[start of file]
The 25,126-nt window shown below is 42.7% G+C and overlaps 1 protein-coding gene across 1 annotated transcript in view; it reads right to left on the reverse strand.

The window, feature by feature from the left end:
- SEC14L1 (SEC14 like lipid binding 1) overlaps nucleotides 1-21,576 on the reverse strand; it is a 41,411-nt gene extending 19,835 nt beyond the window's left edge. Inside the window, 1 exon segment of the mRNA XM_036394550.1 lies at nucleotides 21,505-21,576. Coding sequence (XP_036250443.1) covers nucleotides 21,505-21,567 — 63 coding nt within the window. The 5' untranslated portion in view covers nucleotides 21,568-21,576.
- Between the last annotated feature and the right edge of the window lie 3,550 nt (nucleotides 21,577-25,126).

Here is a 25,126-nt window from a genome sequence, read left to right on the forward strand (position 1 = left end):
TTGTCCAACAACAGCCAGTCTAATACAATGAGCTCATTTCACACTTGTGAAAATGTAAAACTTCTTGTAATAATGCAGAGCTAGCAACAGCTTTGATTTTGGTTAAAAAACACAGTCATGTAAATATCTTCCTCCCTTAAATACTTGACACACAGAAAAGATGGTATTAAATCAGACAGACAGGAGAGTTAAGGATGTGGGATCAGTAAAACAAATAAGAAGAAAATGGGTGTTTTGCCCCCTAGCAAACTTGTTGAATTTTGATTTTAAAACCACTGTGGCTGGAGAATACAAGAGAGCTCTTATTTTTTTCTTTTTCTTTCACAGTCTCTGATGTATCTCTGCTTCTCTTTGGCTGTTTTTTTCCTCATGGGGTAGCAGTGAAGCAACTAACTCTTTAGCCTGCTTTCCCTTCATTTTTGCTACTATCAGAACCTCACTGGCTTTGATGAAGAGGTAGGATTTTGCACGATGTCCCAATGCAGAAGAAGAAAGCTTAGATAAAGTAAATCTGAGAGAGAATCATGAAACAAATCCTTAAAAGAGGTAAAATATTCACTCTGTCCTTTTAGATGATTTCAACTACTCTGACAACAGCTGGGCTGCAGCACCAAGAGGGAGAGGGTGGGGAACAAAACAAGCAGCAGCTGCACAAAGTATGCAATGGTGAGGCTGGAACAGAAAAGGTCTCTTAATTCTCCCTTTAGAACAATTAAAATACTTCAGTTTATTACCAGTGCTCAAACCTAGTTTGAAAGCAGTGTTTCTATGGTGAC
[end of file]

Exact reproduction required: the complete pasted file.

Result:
The 25,126-nt window shown below is 42.7% G+C and overlaps 1 protein-coding gene across 1 annotated transcript in view; it reads right to left on the reverse strand.

The window, feature by feature from the left end:
- SEC14L1 (SEC14 like lipid binding 1) overlaps nucleotides 1-21,576 on the reverse strand; it is a 41,411-nt gene extending 19,835 nt beyond the window's left edge. Inside the window, 1 exon segment of the mRNA XM_036394550.1 lies at nucleotides 21,505-21,576. Coding sequence (XP_036250443.1) covers nucleotides 21,505-21,567 — 63 coding nt within the window. The 5' untranslated portion in view covers nucleotides 21,568-21,576.
- Between the last annotated feature and the right edge of the window lie 3,550 nt (nucleotides 21,577-25,126).

Here is a 25,126-nt window from a genome sequence, read left to right on the forward strand (position 1 = left end):
TTGTCCAACAACAGCCAGTCTAATACAATGAGCTCATTTCACACTTGTGAAAATGTAAAACTTCTTGTAATAATGCAGAGCTAGCAACAGCTTTGATTTTGGTTAAAAAACACAGTCATGTAAATATCTTCCTCCCTTAAATACTTGACACACAGAAAAGATGGTATTAAATCAGACAGACAGGAGAGTTAAGGATGTGGGATCAGTAAAACAAATAAGAAGAAAATGGGTGTTTTGCCCCCTAGCAAACTTGTTGAATTTTGATTTTAAAACCACTGTGGCTGGAGAATACAAGAGAGCTCTTATTTTTTTCTTTTTCTTTCACAGTCTCTGATGTATCTCTGCTTCTCTTTGGCTGTTTTTTTCCTCATGGGGTAGCAGTGAAGCAACTAACTCTTTAGCCTGCTTTCCCTTCATTTTTGCTACTATCAGAACCTCACTGGCTTTGATGAAGAGGTAGGATTTTGCACGATGTCCCAATGCAGAAGAAGAAAGCTTAGATAAAGTAAATCTGAGAGAGAATCATGAAACAAATCCTTAAAAGAGGTAAAATATTCACTCTGTCCTTTTAGATGATTTCAACTACTCTGACAACAGCTGGGCTGCAGCACCAAGAGGGAGAGGGTGGGGAACAAAACAAGCAGCAGCTGCACAAAGTATGCAATGGTGAGGCTGGAACAGAAAAGGTCTCTTAATTCTCCCTTTAGAACAATTAAAATACTTCAGTTTATTACCAGTGCTCAAACCTAGTTTGAAAGCAGTGTTTCTATGGTGAC